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Halacha For - Sunday ,  - March 9, 2014

The Custom of the “Commemoration of the Half-Shekel” and the Seventh of Adar

It is customary to donate money before Purim as “a commemoration of the Half-Shekel” which was given by the entire Jewish nation when the Bet Hamikdash stood. This money is customarily collected on the eve of Purim before reading the Megilla, as our Sages tell us (Megilla 13b) that “it is revealed and known before the creator of the world that Haman would, in the future, weigh Shekalim against the Jews, therefore, He preceded their Shekalim to his.” Nevertheless, one may donate this sum before this time.

Not Calling this Sum the “Half-Shekel”
The Poskim write that nowadays one should be careful not to call this sum of money “the Half-Shekel” rather, “a commemoration of the Half-Shekel,” for if one would call it the former, there is concern that this money may have a status of consecration to the Bet Hamikdash and thus be prohibited to benefit from, thereby prohibiting its distribution to the poor.

This is mentioned openly in the Responsa of the Geonim that “calling Tzedakah money ‘the Half-Shekel’ is improper and this money becomes prohibited to benefit from.” Thus, it is proper to call this money just a “commemoration of the Half-Shekel” in order to avoid any doubt.

The Amount One Should Donate for the Commemoration of the Half-Shekel
What is the amount one should donate in commemoration of the Half-Shekel? The actual Half-Shekel coin amounted to the sum of nine grams of pure silver.  However, if one’s financial situation does not allow him to donate this amount, donating any coin in commemoration of the Half-Shekel is sufficient.

Women must also donate money in commemoration of the Half-Shekel and it is proper for one to donate this amount for his small children as well. Some have the custom to donate this amount for their unborn children (during pregnancy) as well. (Torat Ha’Mo’adim)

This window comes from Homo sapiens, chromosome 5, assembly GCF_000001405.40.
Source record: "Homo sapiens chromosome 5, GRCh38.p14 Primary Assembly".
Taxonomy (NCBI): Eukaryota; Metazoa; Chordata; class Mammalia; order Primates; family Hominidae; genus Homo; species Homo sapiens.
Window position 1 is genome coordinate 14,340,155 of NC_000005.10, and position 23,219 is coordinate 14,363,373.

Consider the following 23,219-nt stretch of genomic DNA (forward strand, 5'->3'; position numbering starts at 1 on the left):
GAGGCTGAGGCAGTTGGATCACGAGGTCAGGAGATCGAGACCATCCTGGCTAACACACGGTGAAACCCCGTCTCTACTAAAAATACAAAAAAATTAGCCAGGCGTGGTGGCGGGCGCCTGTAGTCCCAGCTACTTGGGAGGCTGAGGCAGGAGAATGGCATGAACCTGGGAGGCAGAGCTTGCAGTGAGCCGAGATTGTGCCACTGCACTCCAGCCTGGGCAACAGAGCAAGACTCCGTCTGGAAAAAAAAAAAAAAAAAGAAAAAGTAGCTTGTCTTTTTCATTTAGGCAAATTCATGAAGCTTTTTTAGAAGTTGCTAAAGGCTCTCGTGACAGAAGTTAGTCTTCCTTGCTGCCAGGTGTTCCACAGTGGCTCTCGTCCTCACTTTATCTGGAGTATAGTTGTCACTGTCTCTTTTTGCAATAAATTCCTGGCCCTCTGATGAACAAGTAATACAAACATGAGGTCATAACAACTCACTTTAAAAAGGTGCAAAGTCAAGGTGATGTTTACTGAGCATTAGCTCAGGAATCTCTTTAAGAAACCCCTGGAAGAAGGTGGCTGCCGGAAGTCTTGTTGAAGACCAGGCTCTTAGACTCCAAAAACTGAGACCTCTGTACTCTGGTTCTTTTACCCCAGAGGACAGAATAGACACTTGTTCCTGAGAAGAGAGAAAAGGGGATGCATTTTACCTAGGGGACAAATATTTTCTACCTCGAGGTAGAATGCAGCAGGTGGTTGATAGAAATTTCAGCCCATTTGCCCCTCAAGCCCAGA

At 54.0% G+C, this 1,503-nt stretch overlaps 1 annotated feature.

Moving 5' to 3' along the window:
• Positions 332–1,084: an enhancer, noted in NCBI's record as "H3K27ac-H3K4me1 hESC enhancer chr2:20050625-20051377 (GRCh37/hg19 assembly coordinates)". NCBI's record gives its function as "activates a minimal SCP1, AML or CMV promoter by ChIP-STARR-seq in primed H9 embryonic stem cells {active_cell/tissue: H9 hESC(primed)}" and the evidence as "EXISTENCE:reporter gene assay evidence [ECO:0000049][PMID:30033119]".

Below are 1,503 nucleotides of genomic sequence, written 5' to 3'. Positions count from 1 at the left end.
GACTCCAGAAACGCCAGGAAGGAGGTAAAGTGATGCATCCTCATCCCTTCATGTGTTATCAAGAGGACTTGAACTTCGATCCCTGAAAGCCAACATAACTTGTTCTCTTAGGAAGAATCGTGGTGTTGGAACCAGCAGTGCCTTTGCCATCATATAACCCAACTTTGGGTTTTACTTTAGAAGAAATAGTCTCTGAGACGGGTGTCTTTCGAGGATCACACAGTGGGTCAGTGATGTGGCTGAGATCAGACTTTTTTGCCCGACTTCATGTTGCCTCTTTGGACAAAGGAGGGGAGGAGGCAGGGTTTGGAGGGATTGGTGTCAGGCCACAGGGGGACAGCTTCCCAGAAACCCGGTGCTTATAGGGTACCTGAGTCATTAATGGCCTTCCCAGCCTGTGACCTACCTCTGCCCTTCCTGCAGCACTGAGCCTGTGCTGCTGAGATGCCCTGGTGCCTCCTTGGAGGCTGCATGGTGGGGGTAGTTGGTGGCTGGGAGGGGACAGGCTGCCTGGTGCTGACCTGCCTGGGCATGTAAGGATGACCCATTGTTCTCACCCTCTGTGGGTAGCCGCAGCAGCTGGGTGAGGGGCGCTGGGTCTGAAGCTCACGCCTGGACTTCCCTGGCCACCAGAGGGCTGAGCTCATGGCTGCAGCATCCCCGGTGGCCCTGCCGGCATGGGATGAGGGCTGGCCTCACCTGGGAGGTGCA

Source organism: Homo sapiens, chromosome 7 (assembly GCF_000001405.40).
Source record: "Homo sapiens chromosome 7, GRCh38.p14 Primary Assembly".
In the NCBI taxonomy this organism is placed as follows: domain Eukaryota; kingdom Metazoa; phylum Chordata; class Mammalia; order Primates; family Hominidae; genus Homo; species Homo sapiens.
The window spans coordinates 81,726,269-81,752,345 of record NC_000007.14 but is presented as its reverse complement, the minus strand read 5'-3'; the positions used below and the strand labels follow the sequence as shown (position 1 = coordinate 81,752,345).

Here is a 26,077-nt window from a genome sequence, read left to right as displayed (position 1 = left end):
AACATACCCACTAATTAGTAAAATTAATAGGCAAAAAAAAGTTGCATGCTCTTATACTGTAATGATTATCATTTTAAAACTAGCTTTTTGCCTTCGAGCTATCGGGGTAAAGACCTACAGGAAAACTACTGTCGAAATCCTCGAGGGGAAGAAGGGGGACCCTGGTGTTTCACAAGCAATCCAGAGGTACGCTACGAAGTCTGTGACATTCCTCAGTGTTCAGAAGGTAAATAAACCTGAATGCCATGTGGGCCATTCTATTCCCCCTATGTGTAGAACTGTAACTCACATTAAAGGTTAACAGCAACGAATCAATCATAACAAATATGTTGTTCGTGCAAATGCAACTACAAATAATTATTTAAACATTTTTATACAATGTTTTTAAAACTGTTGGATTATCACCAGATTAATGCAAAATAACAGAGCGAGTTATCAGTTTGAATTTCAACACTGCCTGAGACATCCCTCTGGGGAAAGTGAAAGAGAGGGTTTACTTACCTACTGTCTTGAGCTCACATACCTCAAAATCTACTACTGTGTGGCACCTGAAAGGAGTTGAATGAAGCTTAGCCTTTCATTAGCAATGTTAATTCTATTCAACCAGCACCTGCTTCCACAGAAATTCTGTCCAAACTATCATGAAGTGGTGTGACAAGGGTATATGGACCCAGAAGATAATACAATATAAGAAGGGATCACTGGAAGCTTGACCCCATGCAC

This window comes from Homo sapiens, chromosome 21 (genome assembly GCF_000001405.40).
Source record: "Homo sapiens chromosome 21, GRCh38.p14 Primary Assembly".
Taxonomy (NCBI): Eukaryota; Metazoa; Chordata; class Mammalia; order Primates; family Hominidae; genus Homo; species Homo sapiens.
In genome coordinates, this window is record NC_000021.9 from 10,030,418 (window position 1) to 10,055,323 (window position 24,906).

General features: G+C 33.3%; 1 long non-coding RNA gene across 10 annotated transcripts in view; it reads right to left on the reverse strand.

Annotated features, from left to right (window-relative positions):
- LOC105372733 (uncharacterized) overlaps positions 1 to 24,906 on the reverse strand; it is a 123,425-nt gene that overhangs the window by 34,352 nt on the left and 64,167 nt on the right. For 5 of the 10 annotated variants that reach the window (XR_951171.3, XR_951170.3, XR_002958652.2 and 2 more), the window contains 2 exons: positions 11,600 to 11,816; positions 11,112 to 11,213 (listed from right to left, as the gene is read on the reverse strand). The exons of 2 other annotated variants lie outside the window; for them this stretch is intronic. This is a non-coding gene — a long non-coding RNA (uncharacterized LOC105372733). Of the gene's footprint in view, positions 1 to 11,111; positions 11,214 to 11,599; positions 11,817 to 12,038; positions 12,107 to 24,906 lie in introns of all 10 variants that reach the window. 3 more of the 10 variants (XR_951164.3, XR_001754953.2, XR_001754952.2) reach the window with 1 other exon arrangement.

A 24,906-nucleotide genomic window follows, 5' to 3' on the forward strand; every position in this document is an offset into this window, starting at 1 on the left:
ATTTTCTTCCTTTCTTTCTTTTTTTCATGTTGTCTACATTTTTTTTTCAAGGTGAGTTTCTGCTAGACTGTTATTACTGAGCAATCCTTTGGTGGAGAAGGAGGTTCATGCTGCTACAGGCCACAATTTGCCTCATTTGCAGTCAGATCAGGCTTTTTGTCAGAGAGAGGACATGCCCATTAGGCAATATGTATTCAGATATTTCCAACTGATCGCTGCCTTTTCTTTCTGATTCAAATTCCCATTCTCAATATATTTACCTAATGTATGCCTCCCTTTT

This money must be given as charity to the poor. Hagaon Harav Chaim Palagi writes in his Sefer Ruach Chaim (Chapter 694, Subchapter 2) that this money should be given to needy Torah scholars who toil tirelessly in Torah. This is the most important charity of all. Whoever works to raises the glory of the Torah and its learners shall merit seeing the raised glory of Israel. As our Sages tell us (Baba Batra 10b): “Through what merit will the glory of Israel be raised? Through ‘Ki Tisa’ (Charity).’”

The appropriate sum that one should donate in commemoration of the Half-Shekel this year (5774) is approximately $6 (USD) per person. (For those residing in Israel, based on the fluctuating price of silver and dollar-to-shekel conversion rate, the sum this year is approximately 25 NISper person.) 

The way to calculate this sum is as follows: A troy ounce of silver consists of 31.1 grams. Thus, the price of one troy ounce of silver [recently approximately $21.25 USD] must be divided by 31.1 and then multiplied by nine in order to find the updated price of nine grams of silver, which is the value of actual Half-Shekel coin, as we have mentioned in past years. There is a disagreement among the Poskim whether or not the price per ounce of silver should be calculated including applicable taxes. Halachically speaking, Maran Rabbeinu Ovadia Yosef zt”l has instructed us that one may be lenient and calculate this sum excluding tax. However, if one is stringent to donate a larger sum for charity, he shall surely be blessed from above.

The amount of the donation for the commemoration of the Half-Shekel for small children is a coin which is a half of the local currency. Example: In the United States this would be a half-dollar coin. (In Israel, this would be the Half-Shekel [NIS] coin.)

By popular request: Regarding the special customs for the 7th of Adar (which is actually today), the Gemara in Kiddushin (38a) says that the 7th of Adar is the day Moshe Rabbeinu passed away. It is customary for pious and righteous individuals (who are healthy) to fast on this day, as Maran writes in his Shulchan Aruch (Chapter 580). Some conduct a special learning session on the eve of the 7th of Adar, which is also a fine custom. If there are ten people fasting in the synagogue, they should take out a Sefer Torah during Mincha and read the portion designated for public fast days. The Chazzan will likewise insert “Anenu” into the repetition of the Amida as its own blessing, between the blessings of “Go’el Yisrael” and “Refa’enu”. Similarly, if there are ten people fasting, fasting Kohanim may recite Birkat Kohanim during Mincha of this fast day. (See Chazon Ovadia-Arba Ta’aniyot, page 99)

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